Tigers Get Their Shortstop
The Tigers were in on Carlos Correa but settled for former Cubs and Mets shortstop Javier Baez on a six-year, 140 million dollar contract. Baez, who was traded at the deadline, put up a 116 wRC+ and 3.6 fWAR in 2021. In 47 games for New York, he had a 143 wRC+ and 1.7 fWAR. He may not be the player he was when he was an MVP candidate for the Cubs in 2018, but he’s still one of the most electrifying players in baseball who joins a young team in the later stages of their rebuild. It’s a great fit for Baez and the Tigers, who will be in Detroit through his age-34 season.
Giants Run it Back
The San Francisco Giants won 107 games and the NL West division title in 2021, and have made it a priority to bring their guys back for 2022. Even with their star catcher Buster Posey retiring, the Giants look very similar to their 2021 form after bringing back Brandon Belt, Anthony DeSclafani, and Alex Wood. They also brought in Alex Cobb as a cheaper replacement for Kevin Gausman, who has been their ace for the last two years. Last year for Anaheim, Cobb had a 3.76 ERA, 2.92 FIP, 3.83 SIERA, and 24.9% K% in 93.1 innings. Kris Bryant likely won’t be back, but the Giants have plenty of money to spend and will almost surely bolster their roster after the CBA is agreed upon.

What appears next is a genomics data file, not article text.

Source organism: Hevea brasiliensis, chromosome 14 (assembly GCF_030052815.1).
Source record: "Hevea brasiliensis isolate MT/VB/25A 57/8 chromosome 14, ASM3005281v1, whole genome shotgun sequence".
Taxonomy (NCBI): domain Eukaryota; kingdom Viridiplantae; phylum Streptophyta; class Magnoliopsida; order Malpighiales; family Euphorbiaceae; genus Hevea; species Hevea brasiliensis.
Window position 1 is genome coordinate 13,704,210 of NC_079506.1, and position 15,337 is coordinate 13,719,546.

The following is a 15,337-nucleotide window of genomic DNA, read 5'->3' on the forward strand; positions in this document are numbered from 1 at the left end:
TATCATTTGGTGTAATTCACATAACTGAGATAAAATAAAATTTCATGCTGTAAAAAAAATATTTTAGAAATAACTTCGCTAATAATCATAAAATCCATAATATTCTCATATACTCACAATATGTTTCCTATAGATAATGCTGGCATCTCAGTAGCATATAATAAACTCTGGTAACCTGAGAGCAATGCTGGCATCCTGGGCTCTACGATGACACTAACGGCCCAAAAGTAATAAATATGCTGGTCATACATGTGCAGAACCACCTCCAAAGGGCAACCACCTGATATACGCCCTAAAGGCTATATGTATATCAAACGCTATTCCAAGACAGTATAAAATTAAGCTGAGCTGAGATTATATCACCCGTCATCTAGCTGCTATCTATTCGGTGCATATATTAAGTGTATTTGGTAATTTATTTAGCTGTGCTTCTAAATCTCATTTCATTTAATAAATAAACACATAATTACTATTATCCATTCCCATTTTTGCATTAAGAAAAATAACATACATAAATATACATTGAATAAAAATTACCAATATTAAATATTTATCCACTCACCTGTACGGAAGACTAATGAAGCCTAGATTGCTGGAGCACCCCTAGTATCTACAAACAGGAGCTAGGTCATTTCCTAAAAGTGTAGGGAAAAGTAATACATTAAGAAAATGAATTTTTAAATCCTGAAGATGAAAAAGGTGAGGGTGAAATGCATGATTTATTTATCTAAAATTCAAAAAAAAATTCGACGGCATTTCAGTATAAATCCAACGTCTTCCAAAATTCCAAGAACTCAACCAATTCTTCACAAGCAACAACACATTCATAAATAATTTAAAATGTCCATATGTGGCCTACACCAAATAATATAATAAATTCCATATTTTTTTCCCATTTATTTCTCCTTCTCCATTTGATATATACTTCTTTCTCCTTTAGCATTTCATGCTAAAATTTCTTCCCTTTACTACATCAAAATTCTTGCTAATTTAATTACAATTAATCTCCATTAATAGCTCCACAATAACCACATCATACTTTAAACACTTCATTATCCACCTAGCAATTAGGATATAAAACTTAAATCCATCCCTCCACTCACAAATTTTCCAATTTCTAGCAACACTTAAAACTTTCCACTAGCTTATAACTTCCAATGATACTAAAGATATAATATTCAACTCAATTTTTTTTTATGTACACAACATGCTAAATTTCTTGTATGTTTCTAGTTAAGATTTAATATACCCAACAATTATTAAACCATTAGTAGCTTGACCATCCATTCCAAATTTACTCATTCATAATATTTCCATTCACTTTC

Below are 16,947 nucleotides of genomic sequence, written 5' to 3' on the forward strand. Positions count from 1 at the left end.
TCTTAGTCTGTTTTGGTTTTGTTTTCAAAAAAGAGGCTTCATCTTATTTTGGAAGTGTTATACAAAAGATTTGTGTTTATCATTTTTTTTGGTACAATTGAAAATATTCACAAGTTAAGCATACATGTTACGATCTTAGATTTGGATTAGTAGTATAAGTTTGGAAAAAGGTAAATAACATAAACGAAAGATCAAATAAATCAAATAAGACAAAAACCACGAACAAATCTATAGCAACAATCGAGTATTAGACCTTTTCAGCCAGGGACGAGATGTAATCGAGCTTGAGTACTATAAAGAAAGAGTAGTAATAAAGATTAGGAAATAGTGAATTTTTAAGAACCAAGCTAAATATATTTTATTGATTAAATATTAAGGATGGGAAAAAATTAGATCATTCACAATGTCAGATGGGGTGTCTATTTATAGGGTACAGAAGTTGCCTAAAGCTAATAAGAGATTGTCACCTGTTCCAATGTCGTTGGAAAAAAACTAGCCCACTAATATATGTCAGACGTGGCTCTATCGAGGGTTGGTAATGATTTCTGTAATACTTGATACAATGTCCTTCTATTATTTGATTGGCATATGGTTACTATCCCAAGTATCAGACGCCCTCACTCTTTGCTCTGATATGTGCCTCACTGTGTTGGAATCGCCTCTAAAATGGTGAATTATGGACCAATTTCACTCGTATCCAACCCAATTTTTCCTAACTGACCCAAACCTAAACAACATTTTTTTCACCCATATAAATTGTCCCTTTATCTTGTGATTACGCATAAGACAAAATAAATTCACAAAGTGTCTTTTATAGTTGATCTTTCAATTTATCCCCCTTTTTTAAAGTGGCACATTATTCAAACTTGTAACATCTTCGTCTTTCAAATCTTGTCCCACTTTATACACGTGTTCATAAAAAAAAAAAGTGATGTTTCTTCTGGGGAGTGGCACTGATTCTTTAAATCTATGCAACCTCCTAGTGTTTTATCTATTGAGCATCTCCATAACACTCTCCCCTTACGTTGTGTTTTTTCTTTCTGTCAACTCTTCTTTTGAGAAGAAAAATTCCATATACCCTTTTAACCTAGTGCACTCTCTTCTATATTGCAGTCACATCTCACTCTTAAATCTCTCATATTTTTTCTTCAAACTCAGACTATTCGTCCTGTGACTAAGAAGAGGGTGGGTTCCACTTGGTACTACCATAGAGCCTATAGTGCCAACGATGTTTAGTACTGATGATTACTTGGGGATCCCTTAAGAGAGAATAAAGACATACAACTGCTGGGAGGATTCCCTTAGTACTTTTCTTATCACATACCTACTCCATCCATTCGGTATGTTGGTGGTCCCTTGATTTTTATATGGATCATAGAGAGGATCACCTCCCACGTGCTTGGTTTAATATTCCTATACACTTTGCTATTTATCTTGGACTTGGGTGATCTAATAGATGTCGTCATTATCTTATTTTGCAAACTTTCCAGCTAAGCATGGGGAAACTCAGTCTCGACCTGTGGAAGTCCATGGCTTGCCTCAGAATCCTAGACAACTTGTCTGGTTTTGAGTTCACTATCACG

Marlins Make Moves
The Miami Marlins shocked the world by making it to the NLDS in 2020 but struggled to back up their great season in 2021. New general manager Kim Ng has been very active in the first few months of her tenure, dealing for Jacob Stallings, extending Sandy Alcantara, and signing Avisail Garica. Stallings is one of the best defensive catchers in the league and will help guide their young pitching staff, while Garcia adds an impact bat to their lineup. As for Alcantara, his 5-year, $56M extension is one of the best moves of the offseason, as Miami locks up their ace until 2026 (with a 2027 club option).
Remaining Free Agents
Despite all of the free-agent frenzy so far, there’s still plenty of talent still available. Most of the starting pitching market has dried up, but lefties Carlos Rodon, Clayton Kershaw, and Yusei Kikuchi and still out there. For teams in need of infield help, Carlos Correa, Kris Bryant, Freddie Freeman, Anthony Rizzo, and Trevor Story are all still free agents. The outfield market was never as impressive, but Nick Castellanos and Michael Conforto could be impact bats for any team.